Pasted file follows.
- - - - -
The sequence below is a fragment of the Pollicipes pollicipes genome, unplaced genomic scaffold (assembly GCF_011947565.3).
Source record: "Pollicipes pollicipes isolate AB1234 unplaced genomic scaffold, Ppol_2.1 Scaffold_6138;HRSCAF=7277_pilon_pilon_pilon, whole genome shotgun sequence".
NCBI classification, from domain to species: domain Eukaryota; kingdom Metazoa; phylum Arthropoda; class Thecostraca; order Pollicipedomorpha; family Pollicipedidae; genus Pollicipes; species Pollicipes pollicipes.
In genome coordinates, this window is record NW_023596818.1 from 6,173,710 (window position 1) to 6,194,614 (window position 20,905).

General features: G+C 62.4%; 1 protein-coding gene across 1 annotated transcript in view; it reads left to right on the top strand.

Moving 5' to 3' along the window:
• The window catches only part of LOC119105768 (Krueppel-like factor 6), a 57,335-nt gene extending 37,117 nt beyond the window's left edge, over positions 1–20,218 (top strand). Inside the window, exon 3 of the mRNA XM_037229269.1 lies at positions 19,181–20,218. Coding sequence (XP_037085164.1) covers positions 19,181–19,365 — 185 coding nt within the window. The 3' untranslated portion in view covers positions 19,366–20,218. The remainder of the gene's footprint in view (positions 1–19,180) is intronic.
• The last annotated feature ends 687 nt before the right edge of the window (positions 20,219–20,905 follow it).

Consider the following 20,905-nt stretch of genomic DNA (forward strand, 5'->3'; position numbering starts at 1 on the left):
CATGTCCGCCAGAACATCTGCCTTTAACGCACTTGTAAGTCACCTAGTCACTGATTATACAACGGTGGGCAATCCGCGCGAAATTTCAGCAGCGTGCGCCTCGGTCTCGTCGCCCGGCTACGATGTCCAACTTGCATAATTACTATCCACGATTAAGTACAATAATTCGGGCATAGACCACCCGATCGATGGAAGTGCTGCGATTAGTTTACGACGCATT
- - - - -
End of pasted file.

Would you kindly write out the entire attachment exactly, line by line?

The sequence below is a fragment of the Pollicipes pollicipes genome, unplaced genomic scaffold (assembly GCF_011947565.3).
Source record: "Pollicipes pollicipes isolate AB1234 unplaced genomic scaffold, Ppol_2.1 Scaffold_6138;HRSCAF=7277_pilon_pilon_pilon, whole genome shotgun sequence".
NCBI classification, from domain to species: domain Eukaryota; kingdom Metazoa; phylum Arthropoda; class Thecostraca; order Pollicipedomorpha; family Pollicipedidae; genus Pollicipes; species Pollicipes pollicipes.
In genome coordinates, this window is record NW_023596818.1 from 6,173,710 (window position 1) to 6,194,614 (window position 20,905).

General features: G+C 62.4%; 1 protein-coding gene across 1 annotated transcript in view; it reads left to right on the top strand.

Moving 5' to 3' along the window:
• The window catches only part of LOC119105768 (Krueppel-like factor 6), a 57,335-nt gene extending 37,117 nt beyond the window's left edge, over positions 1–20,218 (top strand). Inside the window, exon 3 of the mRNA XM_037229269.1 lies at positions 19,181–20,218. Coding sequence (XP_037085164.1) covers positions 19,181–19,365 — 185 coding nt within the window. The 3' untranslated portion in view covers positions 19,366–20,218. The remainder of the gene's footprint in view (positions 1–19,180) is intronic.
• The last annotated feature ends 687 nt before the right edge of the window (positions 20,219–20,905 follow it).

Consider the following 20,905-nt stretch of genomic DNA (forward strand, 5'->3'; position numbering starts at 1 on the left):
CATGTCCGCCAGAACATCTGCCTTTAACGCACTTGTAAGTCACCTAGTCACTGATTATACAACGGTGGGCAATCCGCGCGAAATTTCAGCAGCGTGCGCCTCGGTCTCGTCGCCCGGCTACGATGTCCAACTTGCATAATTACTATCCACGATTAAGTACAATAATTCGGGCATAGACCACCCGATCGATGGAAGTGCTGCGATTAGTTTACGACGCATT